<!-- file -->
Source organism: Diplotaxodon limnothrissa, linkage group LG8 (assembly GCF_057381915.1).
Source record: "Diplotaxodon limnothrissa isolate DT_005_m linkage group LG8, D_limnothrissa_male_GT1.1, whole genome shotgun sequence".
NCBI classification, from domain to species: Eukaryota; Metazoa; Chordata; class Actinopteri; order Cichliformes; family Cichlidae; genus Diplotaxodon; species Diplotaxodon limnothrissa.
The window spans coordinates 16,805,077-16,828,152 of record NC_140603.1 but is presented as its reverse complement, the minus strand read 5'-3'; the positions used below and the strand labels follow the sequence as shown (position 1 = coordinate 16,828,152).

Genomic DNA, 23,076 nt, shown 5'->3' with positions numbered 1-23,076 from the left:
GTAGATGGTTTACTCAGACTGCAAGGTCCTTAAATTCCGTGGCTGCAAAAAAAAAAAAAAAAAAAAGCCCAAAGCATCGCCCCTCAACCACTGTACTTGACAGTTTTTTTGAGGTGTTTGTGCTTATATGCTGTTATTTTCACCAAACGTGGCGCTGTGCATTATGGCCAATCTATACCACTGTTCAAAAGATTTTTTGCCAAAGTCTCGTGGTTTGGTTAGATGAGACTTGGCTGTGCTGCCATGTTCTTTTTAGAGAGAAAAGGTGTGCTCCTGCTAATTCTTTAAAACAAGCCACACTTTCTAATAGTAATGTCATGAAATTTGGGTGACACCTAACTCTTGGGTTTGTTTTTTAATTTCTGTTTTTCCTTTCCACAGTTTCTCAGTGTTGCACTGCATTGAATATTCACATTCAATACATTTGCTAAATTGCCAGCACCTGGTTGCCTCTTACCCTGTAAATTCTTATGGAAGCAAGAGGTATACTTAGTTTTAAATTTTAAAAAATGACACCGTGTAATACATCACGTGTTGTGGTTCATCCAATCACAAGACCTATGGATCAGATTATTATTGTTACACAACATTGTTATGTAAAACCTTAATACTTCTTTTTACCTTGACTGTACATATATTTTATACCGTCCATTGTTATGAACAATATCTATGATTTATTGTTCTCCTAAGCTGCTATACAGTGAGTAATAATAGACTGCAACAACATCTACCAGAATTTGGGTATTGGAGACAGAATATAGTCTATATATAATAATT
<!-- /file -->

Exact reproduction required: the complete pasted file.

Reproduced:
Source organism: Diplotaxodon limnothrissa, linkage group LG8 (assembly GCF_057381915.1).
Source record: "Diplotaxodon limnothrissa isolate DT_005_m linkage group LG8, D_limnothrissa_male_GT1.1, whole genome shotgun sequence".
NCBI classification, from domain to species: Eukaryota; Metazoa; Chordata; class Actinopteri; order Cichliformes; family Cichlidae; genus Diplotaxodon; species Diplotaxodon limnothrissa.
The window spans coordinates 16,805,077-16,828,152 of record NC_140603.1 but is presented as its reverse complement, the minus strand read 5'-3'; the positions used below and the strand labels follow the sequence as shown (position 1 = coordinate 16,828,152).

Genomic DNA, 23,076 nt, shown 5'->3' with positions numbered 1-23,076 from the left:
GTAGATGGTTTACTCAGACTGCAAGGTCCTTAAATTCCGTGGCTGCAAAAAAAAAAAAAAAAAAAAGCCCAAAGCATCGCCCCTCAACCACTGTACTTGACAGTTTTTTTGAGGTGTTTGTGCTTATATGCTGTTATTTTCACCAAACGTGGCGCTGTGCATTATGGCCAATCTATACCACTGTTCAAAAGATTTTTTGCCAAAGTCTCGTGGTTTGGTTAGATGAGACTTGGCTGTGCTGCCATGTTCTTTTTAGAGAGAAAAGGTGTGCTCCTGCTAATTCTTTAAAACAAGCCACACTTTCTAATAGTAATGTCATGAAATTTGGGTGACACCTAACTCTTGGGTTTGTTTTTTAATTTCTGTTTTTCCTTTCCACAGTTTCTCAGTGTTGCACTGCATTGAATATTCACATTCAATACATTTGCTAAATTGCCAGCACCTGGTTGCCTCTTACCCTGTAAATTCTTATGGAAGCAAGAGGTATACTTAGTTTTAAATTTTAAAAAATGACACCGTGTAATACATCACGTGTTGTGGTTCATCCAATCACAAGACCTATGGATCAGATTATTATTGTTACACAACATTGTTATGTAAAACCTTAATACTTCTTTTTACCTTGACTGTACATATATTTTATACCGTCCATTGTTATGAACAATATCTATGATTTATTGTTCTCCTAAGCTGCTATACAGTGAGTAATAATAGACTGCAACAACATCTACCAGAATTTGGGTATTGGAGACAGAATATAGTCTATATATAATAATT